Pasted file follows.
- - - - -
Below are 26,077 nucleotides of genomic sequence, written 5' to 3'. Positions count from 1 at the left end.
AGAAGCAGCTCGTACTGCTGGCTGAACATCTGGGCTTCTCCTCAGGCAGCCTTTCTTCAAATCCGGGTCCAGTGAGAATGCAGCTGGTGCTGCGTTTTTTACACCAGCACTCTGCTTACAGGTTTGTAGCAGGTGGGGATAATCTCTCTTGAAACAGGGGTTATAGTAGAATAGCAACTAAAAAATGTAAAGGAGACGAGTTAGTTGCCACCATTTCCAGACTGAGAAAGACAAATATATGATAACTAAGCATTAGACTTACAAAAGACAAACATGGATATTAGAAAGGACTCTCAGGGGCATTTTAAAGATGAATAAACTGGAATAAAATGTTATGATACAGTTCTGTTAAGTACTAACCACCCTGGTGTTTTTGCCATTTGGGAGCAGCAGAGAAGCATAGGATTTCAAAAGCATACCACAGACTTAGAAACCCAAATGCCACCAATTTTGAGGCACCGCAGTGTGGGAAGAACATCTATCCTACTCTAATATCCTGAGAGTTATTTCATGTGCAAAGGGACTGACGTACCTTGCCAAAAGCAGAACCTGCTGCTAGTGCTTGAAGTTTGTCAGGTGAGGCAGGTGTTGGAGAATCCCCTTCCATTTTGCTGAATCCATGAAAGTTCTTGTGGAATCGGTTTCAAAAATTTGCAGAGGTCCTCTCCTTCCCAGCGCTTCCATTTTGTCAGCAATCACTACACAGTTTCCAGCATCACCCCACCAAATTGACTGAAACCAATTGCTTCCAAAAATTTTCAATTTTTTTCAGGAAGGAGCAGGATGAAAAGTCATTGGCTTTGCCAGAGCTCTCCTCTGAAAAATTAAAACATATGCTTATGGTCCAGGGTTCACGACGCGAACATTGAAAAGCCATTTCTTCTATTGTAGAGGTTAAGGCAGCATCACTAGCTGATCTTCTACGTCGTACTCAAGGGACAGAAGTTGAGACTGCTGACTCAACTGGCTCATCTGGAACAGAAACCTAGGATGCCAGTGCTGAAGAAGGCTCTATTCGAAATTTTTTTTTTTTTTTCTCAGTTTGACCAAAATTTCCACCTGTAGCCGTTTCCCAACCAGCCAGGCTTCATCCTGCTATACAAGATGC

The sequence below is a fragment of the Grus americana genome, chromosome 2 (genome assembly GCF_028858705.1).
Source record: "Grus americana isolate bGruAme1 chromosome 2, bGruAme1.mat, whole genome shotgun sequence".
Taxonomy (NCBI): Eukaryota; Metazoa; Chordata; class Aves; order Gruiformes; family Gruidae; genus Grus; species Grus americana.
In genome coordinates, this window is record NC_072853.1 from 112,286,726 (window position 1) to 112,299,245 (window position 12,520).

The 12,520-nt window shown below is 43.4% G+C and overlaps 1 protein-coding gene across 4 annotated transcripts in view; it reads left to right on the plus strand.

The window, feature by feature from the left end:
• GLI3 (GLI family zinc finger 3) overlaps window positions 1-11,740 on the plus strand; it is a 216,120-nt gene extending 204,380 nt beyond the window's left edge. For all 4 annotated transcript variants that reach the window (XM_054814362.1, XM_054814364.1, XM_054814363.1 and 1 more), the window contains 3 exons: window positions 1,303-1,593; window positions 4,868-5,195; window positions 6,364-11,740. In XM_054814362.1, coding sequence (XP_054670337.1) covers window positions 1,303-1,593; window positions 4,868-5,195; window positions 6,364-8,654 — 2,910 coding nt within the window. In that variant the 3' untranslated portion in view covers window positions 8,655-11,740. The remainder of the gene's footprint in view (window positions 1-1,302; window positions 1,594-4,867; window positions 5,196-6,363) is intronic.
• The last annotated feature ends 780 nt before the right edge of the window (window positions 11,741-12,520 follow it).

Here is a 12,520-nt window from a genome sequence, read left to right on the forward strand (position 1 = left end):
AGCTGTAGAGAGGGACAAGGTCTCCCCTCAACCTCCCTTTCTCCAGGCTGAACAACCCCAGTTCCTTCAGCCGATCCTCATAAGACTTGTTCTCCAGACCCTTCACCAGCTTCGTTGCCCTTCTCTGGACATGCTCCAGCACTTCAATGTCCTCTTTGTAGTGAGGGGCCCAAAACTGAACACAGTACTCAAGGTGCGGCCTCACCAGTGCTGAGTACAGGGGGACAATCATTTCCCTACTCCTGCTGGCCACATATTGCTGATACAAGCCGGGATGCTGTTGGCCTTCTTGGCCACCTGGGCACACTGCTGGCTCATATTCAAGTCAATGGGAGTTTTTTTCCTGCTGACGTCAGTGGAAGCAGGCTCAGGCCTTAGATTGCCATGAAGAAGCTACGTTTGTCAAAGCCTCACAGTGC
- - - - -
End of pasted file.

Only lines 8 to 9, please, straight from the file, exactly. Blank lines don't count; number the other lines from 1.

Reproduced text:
The window, feature by feature from the left end:
• GLI3 (GLI family zinc finger 3) overlaps window positions 1-11,740 on the plus strand; it is a 216,120-nt gene extending 204,380 nt beyond the window's left edge. For all 4 annotated transcript variants that reach the window (XM_054814362.1, XM_054814364.1, XM_054814363.1 and 1 more), the window contains 3 exons: window positions 1,303-1,593; window positions 4,868-5,195; window positions 6,364-11,740. In XM_054814362.1, coding sequence (XP_054670337.1) covers window positions 1,303-1,593; window positions 4,868-5,195; window positions 6,364-8,654 — 2,910 coding nt within the window. In that variant the 3' untranslated portion in view covers window positions 8,655-11,740. The remainder of the gene's footprint in view (window positions 1-1,302; window positions 1,594-4,867; window positions 5,196-6,363) is intronic.